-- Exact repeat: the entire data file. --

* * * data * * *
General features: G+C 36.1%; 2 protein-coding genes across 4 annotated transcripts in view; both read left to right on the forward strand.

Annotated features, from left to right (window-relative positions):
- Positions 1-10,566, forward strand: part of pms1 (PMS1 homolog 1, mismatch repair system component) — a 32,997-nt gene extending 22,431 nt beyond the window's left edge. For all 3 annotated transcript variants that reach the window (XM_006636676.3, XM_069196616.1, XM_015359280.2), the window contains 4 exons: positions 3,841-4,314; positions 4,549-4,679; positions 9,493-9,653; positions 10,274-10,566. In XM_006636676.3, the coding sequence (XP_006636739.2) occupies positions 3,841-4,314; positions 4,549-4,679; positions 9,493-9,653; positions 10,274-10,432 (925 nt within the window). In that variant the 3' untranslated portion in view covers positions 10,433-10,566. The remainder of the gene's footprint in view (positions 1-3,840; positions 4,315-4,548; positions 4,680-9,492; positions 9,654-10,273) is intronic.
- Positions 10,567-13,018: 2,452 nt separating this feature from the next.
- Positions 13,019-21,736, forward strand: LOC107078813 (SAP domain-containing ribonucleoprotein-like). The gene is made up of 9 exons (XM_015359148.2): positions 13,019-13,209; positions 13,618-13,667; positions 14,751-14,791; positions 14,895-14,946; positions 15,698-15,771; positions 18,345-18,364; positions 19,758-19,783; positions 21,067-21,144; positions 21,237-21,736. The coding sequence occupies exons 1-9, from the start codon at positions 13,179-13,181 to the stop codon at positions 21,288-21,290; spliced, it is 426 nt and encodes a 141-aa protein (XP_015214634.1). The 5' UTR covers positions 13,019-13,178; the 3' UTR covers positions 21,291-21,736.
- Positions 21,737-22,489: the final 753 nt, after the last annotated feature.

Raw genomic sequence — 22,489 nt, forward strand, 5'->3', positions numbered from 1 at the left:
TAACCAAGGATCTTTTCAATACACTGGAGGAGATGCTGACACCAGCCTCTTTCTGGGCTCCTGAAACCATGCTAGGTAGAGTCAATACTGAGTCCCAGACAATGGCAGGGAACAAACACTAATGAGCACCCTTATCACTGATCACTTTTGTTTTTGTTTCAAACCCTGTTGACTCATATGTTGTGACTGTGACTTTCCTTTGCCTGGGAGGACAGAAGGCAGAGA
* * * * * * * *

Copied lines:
General features: G+C 36.1%; 2 protein-coding genes across 4 annotated transcripts in view; both read left to right on the forward strand.

Annotated features, from left to right (window-relative positions):
- Positions 1-10,566, forward strand: part of pms1 (PMS1 homolog 1, mismatch repair system component) — a 32,997-nt gene extending 22,431 nt beyond the window's left edge. For all 3 annotated transcript variants that reach the window (XM_006636676.3, XM_069196616.1, XM_015359280.2), the window contains 4 exons: positions 3,841-4,314; positions 4,549-4,679; positions 9,493-9,653; positions 10,274-10,566. In XM_006636676.3, the coding sequence (XP_006636739.2) occupies positions 3,841-4,314; positions 4,549-4,679; positions 9,493-9,653; positions 10,274-10,432 (925 nt within the window). In that variant the 3' untranslated portion in view covers positions 10,433-10,566. The remainder of the gene's footprint in view (positions 1-3,840; positions 4,315-4,548; positions 4,680-9,492; positions 9,654-10,273) is intronic.
- Positions 10,567-13,018: 2,452 nt separating this feature from the next.
- Positions 13,019-21,736, forward strand: LOC107078813 (SAP domain-containing ribonucleoprotein-like). The gene is made up of 9 exons (XM_015359148.2): positions 13,019-13,209; positions 13,618-13,667; positions 14,751-14,791; positions 14,895-14,946; positions 15,698-15,771; positions 18,345-18,364; positions 19,758-19,783; positions 21,067-21,144; positions 21,237-21,736. The coding sequence occupies exons 1-9, from the start codon at positions 13,179-13,181 to the stop codon at positions 21,288-21,290; spliced, it is 426 nt and encodes a 141-aa protein (XP_015214634.1). The 5' UTR covers positions 13,019-13,178; the 3' UTR covers positions 21,291-21,736.
- Positions 21,737-22,489: the final 753 nt, after the last annotated feature.

Raw genomic sequence — 22,489 nt, forward strand, 5'->3', positions numbered from 1 at the left:
TAACCAAGGATCTTTTCAATACACTGGAGGAGATGCTGACACCAGCCTCTTTCTGGGCTCCTGAAACCATGCTAGGTAGAGTCAATACTGAGTCCCAGACAATGGCAGGGAACAAACACTAATGAGCACCCTTATCACTGATCACTTTTGTTTTTGTTTCAAACCCTGTTGACTCATATGTTGTGACTGTGACTTTCCTTTGCCTGGGAGGACAGAAGGCAGAGA